CHICAGO (CBS) -- What if you could make money, or type something, just by thinking about it? It sounds like science fiction, but it might be close to reality.
In as little as five years, super smart people could be walking down the street; men and women who've paid to increase their intelligence.
Northwestern University neuroscientist and business professor Dr. Moran Cerf made that prediction, because he's working on a smart chip for the brain.
"Make it so that it has an internet connection, and goes to Wikipedia, and when I think this particular thought, it gives me the answer," he said.
Cerf is collaborating with Silicon Valley big wigs he'd rather not name.
Facebook also has been working on building a brain-computer interface, and SpaceX and Tesla CEO Elon Musk is backing a brain-computer interface called Neuralink.
"Everyone is spending a lot of time right now trying to find ways to get things into the brain without drilling a hole in your skull," Cerf said. "Can you eat something that will actually get to your brain? Can you eat things in parts that will assemble inside your head?"
It sounds mind-blowing. Relationships might be on the line.
"This is no longer a science problem. This is a social problem," Cerf said.
Cerf worries about creating intelligence gaps in society; on top of existing gender, racial, and financial inequalities.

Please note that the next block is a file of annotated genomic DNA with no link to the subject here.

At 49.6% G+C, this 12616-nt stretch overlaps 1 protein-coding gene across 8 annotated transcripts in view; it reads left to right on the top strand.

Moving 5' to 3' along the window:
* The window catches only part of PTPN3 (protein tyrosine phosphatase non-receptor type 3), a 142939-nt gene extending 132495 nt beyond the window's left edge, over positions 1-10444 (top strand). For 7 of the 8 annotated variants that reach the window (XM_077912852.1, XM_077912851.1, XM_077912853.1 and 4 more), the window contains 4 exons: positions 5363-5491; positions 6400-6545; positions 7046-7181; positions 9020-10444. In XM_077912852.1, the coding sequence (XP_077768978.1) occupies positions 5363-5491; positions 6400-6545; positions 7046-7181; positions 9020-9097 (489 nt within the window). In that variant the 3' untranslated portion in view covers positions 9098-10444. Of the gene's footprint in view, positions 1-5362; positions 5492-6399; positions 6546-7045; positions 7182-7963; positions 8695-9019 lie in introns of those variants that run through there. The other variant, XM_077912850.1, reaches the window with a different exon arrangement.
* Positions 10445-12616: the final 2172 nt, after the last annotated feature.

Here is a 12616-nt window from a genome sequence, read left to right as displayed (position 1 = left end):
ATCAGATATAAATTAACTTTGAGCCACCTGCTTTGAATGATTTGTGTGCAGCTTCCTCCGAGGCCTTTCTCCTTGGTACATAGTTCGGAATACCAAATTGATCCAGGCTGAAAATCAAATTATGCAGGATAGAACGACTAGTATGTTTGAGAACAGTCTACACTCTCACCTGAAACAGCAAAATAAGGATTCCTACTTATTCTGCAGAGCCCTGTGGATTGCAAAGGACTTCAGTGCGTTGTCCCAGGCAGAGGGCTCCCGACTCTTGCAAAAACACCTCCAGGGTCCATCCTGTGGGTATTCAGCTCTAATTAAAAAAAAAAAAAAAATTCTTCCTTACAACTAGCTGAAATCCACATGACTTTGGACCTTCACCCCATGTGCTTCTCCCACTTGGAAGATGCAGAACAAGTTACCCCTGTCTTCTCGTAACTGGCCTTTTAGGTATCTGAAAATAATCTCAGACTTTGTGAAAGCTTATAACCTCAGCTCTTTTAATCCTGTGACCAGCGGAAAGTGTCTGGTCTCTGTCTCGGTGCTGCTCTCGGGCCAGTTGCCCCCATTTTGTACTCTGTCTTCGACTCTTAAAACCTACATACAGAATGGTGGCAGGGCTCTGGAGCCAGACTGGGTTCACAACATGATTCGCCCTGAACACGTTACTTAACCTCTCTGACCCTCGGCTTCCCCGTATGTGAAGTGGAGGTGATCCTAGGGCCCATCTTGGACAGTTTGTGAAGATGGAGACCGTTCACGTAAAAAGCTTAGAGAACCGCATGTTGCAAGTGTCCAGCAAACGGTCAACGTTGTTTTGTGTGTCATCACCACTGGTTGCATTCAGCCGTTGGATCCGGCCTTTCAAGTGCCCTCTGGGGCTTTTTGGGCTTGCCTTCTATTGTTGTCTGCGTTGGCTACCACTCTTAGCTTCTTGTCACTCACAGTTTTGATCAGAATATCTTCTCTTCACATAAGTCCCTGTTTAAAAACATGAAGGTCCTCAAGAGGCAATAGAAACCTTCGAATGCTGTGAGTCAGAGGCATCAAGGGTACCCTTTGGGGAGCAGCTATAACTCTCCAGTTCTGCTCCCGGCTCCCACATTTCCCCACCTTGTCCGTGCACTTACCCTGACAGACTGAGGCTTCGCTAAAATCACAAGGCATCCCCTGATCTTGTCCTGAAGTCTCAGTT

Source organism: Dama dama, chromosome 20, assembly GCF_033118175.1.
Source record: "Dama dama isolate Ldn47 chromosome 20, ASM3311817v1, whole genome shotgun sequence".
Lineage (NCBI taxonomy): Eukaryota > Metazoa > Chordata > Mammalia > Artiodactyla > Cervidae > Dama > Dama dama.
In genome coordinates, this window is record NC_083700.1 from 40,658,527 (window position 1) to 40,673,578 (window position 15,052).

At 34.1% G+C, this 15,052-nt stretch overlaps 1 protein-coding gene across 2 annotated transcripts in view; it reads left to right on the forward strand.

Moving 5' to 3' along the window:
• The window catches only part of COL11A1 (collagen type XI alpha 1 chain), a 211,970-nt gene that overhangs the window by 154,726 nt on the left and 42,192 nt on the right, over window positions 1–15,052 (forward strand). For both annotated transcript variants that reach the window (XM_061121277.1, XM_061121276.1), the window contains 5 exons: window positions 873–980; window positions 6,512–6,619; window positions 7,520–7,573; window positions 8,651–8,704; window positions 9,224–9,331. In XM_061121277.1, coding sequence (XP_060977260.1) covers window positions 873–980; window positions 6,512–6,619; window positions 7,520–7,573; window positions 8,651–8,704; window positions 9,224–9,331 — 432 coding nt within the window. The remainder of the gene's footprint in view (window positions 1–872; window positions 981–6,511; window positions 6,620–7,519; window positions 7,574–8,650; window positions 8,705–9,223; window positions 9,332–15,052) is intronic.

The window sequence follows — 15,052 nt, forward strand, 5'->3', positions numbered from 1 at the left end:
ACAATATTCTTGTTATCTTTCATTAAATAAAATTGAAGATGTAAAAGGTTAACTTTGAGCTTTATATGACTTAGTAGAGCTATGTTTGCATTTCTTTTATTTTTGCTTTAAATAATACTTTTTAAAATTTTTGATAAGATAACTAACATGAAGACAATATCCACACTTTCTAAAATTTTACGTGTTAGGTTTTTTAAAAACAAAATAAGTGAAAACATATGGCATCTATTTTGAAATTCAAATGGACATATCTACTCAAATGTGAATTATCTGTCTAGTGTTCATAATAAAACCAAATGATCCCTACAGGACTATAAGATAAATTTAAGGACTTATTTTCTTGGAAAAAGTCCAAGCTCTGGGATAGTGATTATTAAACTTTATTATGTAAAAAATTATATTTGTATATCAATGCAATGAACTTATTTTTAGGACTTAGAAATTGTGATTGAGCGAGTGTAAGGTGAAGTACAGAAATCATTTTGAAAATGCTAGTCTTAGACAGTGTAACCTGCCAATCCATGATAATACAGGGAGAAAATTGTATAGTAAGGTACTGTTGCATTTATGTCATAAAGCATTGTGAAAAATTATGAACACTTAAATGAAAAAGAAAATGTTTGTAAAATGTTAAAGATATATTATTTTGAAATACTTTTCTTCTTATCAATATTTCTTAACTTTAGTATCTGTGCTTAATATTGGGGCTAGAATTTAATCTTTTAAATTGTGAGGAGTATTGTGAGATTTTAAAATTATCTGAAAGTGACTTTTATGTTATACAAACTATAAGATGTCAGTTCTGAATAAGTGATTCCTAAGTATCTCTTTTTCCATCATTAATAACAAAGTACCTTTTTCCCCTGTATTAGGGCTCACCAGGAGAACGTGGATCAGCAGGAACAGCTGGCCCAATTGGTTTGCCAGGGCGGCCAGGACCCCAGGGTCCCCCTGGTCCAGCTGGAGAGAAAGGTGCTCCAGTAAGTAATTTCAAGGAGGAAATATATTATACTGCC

"They can make money by just thinking about the right investments, and we cannot; so they're going to get richer, they're going to get healthier, they're going to live longer," he said.
The average IQ of an intelligent monkey is about 70, the average human IQ is around 100, and a genius IQ is generally considered to begin around 140. People with a smart chip in their brain could have an IQ of around 200, so would they even want to interact with the average person?
"Are they going to say, 'Look at this cute human, Stephen Hawking. He can do differential equations in his mind, just like a little baby with 160 IQ points. Isn't it amazing? So cute. Now let's put it back in a cage and give it bananas,'" Cerf said.
Time will tell. Or will our minds?
Approximately 40,000 people in the United States already have smart chips in their heads, but those brain implants are only approved for medical use for now.
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